Robert Gore-Langton on R.C. Sherriff, the deeply untrendy author of Journey’s End, whose run finishes next month
One of the more bizarre sights of last year must have been at a matinee in the West End. A major in the Royal Green Jackets turned up to see the hit production of Journey’s End, the first world war play set in the trenches. He did so with a crocodile of 50 riflemen in tow. Recruited from the inner cities and hard as nails, most of them had never seen a play before. A handful thought it was like Blackadder Goes Forth only without the jokes. The vast majority adored it; according to the major it had been ‘the best thing they had done in the army’. The play’s content — soldiering, fear and comradeship on the Western Front — remains unparalleled; it’s part of the military’s heritage. Half the army have been along to see it, including generals galore. As far as the show’s director is aware, Geoff Hoon hasn’t bothered. Why is one not surprised?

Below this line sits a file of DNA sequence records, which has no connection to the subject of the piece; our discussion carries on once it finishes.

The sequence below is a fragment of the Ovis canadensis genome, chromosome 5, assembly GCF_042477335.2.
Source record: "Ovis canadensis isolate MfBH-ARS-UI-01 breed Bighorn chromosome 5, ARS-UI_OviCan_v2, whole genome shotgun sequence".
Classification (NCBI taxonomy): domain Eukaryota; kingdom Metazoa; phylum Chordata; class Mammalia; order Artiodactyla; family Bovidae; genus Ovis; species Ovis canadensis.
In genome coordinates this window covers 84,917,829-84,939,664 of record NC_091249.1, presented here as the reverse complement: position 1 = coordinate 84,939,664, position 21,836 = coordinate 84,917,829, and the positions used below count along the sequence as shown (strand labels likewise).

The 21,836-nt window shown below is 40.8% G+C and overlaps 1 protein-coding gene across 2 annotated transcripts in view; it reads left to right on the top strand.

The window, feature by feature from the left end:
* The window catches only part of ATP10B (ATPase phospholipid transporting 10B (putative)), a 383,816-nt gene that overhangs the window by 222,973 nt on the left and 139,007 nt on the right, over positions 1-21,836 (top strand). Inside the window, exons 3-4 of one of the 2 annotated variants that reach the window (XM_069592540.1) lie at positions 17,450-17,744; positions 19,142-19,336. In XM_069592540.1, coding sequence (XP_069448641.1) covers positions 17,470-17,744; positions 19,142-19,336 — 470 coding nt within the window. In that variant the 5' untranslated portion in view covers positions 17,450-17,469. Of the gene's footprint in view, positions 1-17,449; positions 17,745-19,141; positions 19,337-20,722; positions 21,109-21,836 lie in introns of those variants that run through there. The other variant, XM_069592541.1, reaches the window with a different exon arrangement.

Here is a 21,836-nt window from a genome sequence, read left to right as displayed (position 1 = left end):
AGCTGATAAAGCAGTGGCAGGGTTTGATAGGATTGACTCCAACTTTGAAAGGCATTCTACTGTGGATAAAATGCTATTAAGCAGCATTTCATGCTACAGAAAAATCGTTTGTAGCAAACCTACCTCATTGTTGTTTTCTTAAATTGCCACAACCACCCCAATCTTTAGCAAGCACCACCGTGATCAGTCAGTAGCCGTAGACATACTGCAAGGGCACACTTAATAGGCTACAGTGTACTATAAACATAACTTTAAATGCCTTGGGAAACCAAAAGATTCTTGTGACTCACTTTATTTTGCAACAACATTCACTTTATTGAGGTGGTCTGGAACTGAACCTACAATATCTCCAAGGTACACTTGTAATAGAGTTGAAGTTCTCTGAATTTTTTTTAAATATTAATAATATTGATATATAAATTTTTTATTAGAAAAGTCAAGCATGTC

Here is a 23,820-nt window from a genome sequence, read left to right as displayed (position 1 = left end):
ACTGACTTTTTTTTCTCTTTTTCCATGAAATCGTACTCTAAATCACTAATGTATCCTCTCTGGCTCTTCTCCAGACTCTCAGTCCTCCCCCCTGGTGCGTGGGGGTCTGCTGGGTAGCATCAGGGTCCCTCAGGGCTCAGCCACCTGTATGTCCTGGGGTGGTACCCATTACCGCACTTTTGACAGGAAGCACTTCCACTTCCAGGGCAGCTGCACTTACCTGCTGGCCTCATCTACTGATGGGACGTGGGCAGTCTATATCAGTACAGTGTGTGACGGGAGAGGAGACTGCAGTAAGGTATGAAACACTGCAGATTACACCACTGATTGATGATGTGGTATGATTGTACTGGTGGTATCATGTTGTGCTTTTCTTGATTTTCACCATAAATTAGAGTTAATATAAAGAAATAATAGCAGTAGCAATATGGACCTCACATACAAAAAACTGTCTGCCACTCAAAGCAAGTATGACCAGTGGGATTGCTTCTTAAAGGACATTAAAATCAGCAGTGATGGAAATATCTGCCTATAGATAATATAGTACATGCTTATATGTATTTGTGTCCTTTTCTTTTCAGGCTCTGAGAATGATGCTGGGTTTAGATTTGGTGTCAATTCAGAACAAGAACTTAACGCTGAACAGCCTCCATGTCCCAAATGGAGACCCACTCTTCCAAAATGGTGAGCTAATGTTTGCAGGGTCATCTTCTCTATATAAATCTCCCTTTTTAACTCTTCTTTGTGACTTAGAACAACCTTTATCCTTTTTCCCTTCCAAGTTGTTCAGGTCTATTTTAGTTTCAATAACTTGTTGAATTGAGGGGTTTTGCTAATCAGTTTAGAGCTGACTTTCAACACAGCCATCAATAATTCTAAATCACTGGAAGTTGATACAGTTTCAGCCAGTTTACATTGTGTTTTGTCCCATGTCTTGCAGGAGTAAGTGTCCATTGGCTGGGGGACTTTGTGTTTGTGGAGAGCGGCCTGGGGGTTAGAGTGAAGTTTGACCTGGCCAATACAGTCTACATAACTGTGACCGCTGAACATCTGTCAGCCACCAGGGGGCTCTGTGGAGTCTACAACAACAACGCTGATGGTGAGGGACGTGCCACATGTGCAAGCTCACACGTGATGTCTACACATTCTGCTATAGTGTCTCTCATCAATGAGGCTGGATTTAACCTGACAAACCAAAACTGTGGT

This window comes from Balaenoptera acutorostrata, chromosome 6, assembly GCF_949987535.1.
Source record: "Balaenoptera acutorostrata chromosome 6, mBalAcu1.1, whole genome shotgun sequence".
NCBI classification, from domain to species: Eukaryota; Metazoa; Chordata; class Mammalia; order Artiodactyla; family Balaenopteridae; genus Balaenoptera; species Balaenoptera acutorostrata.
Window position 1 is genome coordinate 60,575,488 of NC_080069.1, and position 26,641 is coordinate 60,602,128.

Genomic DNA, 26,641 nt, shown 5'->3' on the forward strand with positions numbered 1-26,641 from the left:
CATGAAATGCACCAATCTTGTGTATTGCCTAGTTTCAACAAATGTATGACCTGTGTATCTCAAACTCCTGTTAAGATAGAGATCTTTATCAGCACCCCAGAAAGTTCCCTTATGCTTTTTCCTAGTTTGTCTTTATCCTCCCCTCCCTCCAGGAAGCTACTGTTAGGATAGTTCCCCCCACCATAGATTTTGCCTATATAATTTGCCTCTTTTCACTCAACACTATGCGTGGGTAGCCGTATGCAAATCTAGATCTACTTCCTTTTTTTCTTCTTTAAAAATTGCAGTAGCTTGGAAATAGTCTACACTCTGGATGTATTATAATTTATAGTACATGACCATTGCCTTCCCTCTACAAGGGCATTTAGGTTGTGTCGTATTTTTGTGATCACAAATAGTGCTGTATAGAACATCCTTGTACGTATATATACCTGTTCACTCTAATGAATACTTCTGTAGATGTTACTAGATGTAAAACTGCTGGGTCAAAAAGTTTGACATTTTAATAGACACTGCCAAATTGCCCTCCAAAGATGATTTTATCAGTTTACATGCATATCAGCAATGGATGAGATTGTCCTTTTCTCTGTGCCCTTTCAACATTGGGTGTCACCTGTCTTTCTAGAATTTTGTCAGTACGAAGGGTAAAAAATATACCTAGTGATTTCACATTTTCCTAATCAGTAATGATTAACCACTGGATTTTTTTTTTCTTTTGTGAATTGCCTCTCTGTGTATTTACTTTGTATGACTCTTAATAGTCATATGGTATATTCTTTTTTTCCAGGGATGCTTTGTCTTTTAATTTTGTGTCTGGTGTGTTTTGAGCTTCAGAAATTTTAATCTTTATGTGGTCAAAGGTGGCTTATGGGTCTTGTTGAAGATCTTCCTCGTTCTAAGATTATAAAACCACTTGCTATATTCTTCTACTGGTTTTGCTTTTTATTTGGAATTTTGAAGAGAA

The production — it ends on 19 February — has been seen by all sorts, from clergymen to squaddies to legions of school kids. Even a few addicts who saw it first in 1929 have turned up. One 90-year-old woman I met remembered as a teenager falling hopelessly in love with Colin Clive (the debonair leading man) and leaving the theatre in floods of tears. The show was a major public event back then. Churchill — then chancellor of the exchequer — went more than once and had its author, R.C. Sherriff, to lunch at No. 11 where he grilled him with highly pertinent questions which the stammering playwright did his best to answer.
But what of ‘Bob’ Sherriff? There is no biography, and very few books mention him at all except in passing.